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A recent survey of millet entrepreneurs across India has revealed challenges and areas of intervention for the government including promoting healthy foods, GST exemption, more options for online selling among others, during and post lockdown.
The highest priority help the millet entrepreneurs requested both during and post lockdown was for the government to promote and support healthy food, which includes millet.
Nearly 80 per cent requested this for post lockdown, some suggesting programmes like the government runs for eggs and milk.
A few suggestions made for promoting millet and supporting millet enterprises were inclusion of millet in the mid-day meal schemes and allow Small and Medium Enterprises (SMEs) to play a role in providing the food for mid-day meals and to poor sections of the community.
About 70 per cent of the companies expressed the need for ensuring the economic stimulus includes entrepreneurs and exempting SMEs from Goods and Services Tax (GST).
An additional suggestion to support healthy and sustainable foods was“exempt [from GST] all millet based products if millet content more than say 40 per cent.”
Another priority request was to help provide more online selling options. Though nearly half the respondents said they had fewer channels to sell through during the lockdown, the survey clearly showed that the SMEs would vest faith in e-commerce after lockdown.
Over 50 per cent of the respondents sought more options for online sale while 66 per cent said they will explore new online channels post lockdown.
The biggest challenge identified during lockdown was supply chain and logistics related issues, which are consistent across all industries. But surprisingly, even post-lockdown about 80 per cent of the entrepreneurs expected supply chain logistics continuing to be the biggest challenge.
Close to this was the challenge of availability of funds per working capital.
Priority identified for the government to help, after promotion and support of healthy food, were both to simplify and assist the process of obtaining permission to operate and allowing more transportation (prioritised by over 60 per cent of companies).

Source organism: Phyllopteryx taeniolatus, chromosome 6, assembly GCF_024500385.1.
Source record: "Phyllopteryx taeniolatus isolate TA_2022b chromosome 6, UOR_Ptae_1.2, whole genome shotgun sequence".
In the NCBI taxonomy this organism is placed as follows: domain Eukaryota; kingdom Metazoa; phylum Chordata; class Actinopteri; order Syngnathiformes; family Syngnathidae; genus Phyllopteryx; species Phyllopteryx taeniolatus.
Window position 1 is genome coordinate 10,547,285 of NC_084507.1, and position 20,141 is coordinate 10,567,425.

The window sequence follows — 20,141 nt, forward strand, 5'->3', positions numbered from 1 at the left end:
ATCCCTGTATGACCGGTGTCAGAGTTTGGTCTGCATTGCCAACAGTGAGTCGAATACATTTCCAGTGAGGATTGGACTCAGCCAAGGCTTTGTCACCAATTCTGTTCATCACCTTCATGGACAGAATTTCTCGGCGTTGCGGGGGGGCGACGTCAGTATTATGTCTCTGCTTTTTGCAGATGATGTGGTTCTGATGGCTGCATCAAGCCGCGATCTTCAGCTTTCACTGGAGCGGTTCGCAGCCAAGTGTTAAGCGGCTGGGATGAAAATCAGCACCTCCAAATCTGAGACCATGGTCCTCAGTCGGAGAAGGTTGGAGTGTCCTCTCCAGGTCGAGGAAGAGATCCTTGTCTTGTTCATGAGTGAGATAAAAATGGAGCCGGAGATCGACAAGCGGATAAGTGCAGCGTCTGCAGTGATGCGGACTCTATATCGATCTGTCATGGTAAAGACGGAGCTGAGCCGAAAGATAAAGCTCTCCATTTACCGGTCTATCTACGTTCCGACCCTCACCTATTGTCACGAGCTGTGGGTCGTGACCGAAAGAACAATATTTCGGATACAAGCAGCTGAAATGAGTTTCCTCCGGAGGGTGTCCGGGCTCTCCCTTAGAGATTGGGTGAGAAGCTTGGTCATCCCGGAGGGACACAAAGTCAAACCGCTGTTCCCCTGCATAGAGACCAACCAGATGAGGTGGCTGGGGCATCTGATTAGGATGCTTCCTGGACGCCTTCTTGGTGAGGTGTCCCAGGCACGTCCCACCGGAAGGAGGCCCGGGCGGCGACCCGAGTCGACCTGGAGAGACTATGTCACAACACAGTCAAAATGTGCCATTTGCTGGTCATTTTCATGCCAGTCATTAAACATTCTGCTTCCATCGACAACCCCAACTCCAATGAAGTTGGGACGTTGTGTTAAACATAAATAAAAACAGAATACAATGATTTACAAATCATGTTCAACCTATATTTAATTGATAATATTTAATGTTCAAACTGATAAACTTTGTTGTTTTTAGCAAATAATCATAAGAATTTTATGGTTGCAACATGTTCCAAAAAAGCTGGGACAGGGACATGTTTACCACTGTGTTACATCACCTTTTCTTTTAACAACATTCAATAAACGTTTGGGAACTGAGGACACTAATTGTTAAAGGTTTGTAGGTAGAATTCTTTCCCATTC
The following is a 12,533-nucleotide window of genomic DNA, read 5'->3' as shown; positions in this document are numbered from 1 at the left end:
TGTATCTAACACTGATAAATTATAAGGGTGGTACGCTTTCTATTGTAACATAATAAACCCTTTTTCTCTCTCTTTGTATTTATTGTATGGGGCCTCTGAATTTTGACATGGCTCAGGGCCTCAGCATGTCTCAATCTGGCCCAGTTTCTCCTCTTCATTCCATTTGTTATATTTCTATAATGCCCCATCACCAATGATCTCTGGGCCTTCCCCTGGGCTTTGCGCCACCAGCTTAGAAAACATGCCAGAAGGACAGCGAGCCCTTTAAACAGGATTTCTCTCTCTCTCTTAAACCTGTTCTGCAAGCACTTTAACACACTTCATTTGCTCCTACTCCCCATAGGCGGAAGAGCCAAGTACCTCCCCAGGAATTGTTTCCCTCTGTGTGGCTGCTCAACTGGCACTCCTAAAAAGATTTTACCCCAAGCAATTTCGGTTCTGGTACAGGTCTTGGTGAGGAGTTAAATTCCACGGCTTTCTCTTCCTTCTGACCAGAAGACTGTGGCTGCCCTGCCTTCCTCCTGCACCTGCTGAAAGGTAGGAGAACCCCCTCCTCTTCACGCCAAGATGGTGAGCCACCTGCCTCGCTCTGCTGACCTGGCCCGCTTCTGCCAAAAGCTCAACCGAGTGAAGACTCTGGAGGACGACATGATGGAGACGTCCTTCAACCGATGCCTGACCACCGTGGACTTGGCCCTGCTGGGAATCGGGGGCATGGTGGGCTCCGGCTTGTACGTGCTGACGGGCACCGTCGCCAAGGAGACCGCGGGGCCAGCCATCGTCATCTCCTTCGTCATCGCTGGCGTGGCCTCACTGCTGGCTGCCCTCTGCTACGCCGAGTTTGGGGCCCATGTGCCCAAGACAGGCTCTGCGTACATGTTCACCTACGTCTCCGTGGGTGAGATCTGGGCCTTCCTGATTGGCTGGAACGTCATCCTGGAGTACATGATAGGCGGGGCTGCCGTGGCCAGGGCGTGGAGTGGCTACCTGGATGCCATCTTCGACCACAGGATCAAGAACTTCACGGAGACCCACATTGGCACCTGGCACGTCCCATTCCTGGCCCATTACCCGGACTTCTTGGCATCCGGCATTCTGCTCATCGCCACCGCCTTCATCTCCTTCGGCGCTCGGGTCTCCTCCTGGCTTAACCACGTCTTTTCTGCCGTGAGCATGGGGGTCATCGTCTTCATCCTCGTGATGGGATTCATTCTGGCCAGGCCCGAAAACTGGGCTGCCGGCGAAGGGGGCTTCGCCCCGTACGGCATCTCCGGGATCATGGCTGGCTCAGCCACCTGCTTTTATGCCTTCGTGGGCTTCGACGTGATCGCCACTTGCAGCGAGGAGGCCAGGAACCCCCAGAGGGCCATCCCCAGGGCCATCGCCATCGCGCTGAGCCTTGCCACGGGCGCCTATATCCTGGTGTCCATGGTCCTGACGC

For the survey, responses from SMEs in 11 cities having business operations in 24 states and Union Territories was collected as part of the Smart Food initiative, founded by the International Crops Research Institute for the Semi-Arid Tropics (ICRISAT).
The results are being discussed with the Confederation of Indian Industry (CII), which is working to address challenges faced by the industry.
P Ravichandran, chairman of the agriculture and food processing sub-committee, CII southern region, said, “Post Covid, millet as a healthy alternative option will grow in demand. Also, millet does not consume fresh water to the extent rice does, making its cultivation a sustainable food alternative.”
Union and state governments across India have been recognising the value of millets, especially since 2018, when a National Year of Millets was declared followed by establishment of a Millet Mission.
Dr Jacqueline Hughes, director-general, ICRISAT, said, “Agribusiness is important to ensure agriculture is successful and profitable. Agribusiness and agriculture go together and support for both is important. With Covid-19, we are recognising this even more through challenges across the value chain.”
Green Revolution halted starvation but brought nutritional and environmental concerns with it. During the Covid-19 crisis, supporting sustainable practices, healthy food and its producers, and the entrepreneurs who are pioneers in bringing healthy, convenient and tasty food to the table is essential.